This certainly resonates with me, but not with Mark – maybe because of Fuller’s technological utopian vision. But if we want to continue to evolve, rather than become extinct (which ultimately, are the only two options), then we have to build something better. This system stinks to high heaven, and there is a large enough minority who see that now, I think, to build something better.

I think that building and promoting alternatives to Barclays for example – credit unions, cryptocurrencies, mutual societies, downshifting or (as Mark envisages in his book the Moneyless Manifesto) living without money – will hit them harder than any form of violence on their property.

If we focus on destroying before we’ve built alternatives, what’s going to happen to all the shelf-stackers, loggers of ancient woodlands, telesales and PR workers, over-fishers, stockbrokers, advertising executives, soldiers, corporate lawyers and everyone else whose work is either pointless or damaging? They have to have somewhere to go. I don’t have a problem with destroying the Machine, just the chronology – there needs to be something to absorb the people who will be made redundant by destroying the Machine.

What can we do?

Since was founded in 2001, we’ve been promoting the ways that individuals can change their lives to help create a more sustainable and democratic system. This approach is essential, I think – but there is a fatal flaw. Not enough people will do it. If I had a pound for the number of times people have said, using various channels, that ‘we need to do this or that’, I’d be a millionaire. It’s all good stuff, but I can’t say this enough times – not enough people will do it.

‘Raising consciousness’ is another approach – and a very good one. But I’d argue that there are already enough of us with consciousnesses sufficiently raised to challenge the corporate Machine. Let’s carry on doing it, yes, but let’s recognise that it’s action that we now need.

But what kind of action? Apart from individual actions and continued consciousness-raising, I suggest that a successful challenge will require two kinds of action:

  1. support for people who are building an alternative – the exceptionally clever people who are working on community energy schemes, housing co-ops, worker co-ops, open source, credit unions, community-supported agriculture, land co-ops, cryptocurrencies, mutual societies etc. We don’t have to re-invent the wheel – let’s just rally behind these people. We’re working on a project provisionally called ‘community-supported everything’ that will co-ordinate the efforts of these groups.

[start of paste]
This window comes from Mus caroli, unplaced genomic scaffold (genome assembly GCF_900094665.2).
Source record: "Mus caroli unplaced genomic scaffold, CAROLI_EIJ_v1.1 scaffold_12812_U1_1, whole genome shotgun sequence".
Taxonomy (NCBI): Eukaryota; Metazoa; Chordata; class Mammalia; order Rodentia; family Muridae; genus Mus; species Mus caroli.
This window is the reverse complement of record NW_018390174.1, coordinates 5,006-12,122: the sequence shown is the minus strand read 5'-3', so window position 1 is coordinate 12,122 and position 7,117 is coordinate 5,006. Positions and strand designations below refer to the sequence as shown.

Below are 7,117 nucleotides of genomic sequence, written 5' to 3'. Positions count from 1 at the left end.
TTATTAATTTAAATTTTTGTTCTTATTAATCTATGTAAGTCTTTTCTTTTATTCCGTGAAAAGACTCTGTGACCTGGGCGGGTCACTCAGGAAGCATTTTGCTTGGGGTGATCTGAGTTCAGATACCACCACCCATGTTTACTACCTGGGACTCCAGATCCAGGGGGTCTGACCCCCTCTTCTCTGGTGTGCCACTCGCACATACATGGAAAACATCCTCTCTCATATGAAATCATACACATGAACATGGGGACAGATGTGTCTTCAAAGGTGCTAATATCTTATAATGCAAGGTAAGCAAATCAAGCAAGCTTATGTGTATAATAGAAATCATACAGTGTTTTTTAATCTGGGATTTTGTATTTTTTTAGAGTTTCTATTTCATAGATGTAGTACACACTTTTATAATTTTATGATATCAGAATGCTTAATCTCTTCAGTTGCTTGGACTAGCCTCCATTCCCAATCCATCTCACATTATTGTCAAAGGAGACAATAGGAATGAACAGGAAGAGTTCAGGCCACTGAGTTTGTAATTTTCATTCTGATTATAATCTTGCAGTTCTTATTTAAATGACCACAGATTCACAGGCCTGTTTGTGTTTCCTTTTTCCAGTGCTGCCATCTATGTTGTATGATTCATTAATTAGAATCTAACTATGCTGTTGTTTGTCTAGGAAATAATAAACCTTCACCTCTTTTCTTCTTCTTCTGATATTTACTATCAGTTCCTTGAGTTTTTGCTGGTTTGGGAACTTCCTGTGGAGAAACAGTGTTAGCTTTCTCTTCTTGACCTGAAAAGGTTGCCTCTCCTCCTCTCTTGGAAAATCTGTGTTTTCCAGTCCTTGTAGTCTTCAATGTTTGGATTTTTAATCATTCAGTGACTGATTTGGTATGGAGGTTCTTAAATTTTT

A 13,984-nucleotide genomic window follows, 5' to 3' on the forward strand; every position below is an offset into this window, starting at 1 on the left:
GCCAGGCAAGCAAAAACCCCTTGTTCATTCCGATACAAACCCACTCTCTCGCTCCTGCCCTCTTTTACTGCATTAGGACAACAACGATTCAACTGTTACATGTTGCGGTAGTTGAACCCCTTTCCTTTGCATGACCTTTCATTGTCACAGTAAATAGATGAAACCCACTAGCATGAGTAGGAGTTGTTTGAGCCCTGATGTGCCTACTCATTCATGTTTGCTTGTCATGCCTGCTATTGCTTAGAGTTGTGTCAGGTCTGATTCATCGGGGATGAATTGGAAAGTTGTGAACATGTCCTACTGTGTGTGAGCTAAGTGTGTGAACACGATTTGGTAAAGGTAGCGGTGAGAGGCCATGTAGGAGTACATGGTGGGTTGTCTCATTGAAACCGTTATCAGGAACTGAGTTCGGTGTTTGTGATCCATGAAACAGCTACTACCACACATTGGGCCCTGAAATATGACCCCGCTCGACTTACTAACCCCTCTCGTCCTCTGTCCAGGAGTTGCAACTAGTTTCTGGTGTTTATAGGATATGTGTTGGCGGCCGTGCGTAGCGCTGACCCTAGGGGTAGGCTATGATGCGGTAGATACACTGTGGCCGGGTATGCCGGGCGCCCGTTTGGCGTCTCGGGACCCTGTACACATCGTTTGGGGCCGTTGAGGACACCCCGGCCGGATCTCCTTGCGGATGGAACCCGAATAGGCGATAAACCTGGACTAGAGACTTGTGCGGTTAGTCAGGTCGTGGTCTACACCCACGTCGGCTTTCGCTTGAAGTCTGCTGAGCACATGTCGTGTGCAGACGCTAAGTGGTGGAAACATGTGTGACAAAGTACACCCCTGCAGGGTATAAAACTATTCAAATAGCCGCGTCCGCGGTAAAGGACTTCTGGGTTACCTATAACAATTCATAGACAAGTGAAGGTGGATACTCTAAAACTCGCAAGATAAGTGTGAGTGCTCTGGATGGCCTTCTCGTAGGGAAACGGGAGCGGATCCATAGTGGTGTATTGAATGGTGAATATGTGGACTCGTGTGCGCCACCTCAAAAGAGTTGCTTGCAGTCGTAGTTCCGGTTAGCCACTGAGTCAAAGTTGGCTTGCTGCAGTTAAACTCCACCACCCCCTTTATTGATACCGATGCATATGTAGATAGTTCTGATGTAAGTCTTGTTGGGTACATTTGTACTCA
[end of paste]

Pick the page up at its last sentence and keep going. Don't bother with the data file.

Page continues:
2. choosing better decision-makers. Note that I’m not promoting an idea for how society should be – a blueprint – I’d just like to discuss a way to put better people into decision-making positions, based on intelligence, compassion and integrity, rather than ability to make money. The following of a blueprint tends to generate fervour, and that often means that a lot of people end up dead. Who knows what a better society might look like – but at least we can start to talk about it. A precursor to anything like a new society might be better decision-makers, which would mean a system of choosing them that doesn’t allow any access – at all – to any corporate money, jobs, lobbying or influence of any kind. That, as a starting point, may not be beyond us if we put our minds to it. I’m not saying that Mark is wrong about de-industrialising or getting rid of money, just that I wouldn’t like to be in that decision-making position, because I don’t know enough. I’d just like to know that those conversations were happening and those decisions were being made impartially and with intelligence, compassion and integrity. I don’t think that’s happening now.

For these kinds of things to happen, we need to organise. We could have this discussion online, but I know you prefer face-to-face contact – and I think I agree with you. Roger Hallam has organised an event in London – see here. Dave King of Luddites200 organised ‘Breaking the Frame‘ near Sheffield last year – it was a great event with great people, but light on solutions. That’s usually the main problem isn’t it? But this is the sort of thing we need.

If you can’t make Roger’s event – then let’s organise other face-to-face events. There’s no implementable revolutionary programme that we can get behind (that I know of), and we both agree that reformism isn’t enough, and in some cases may be counterproductive. Let’s organise ‘Internationals’ for the 21st century.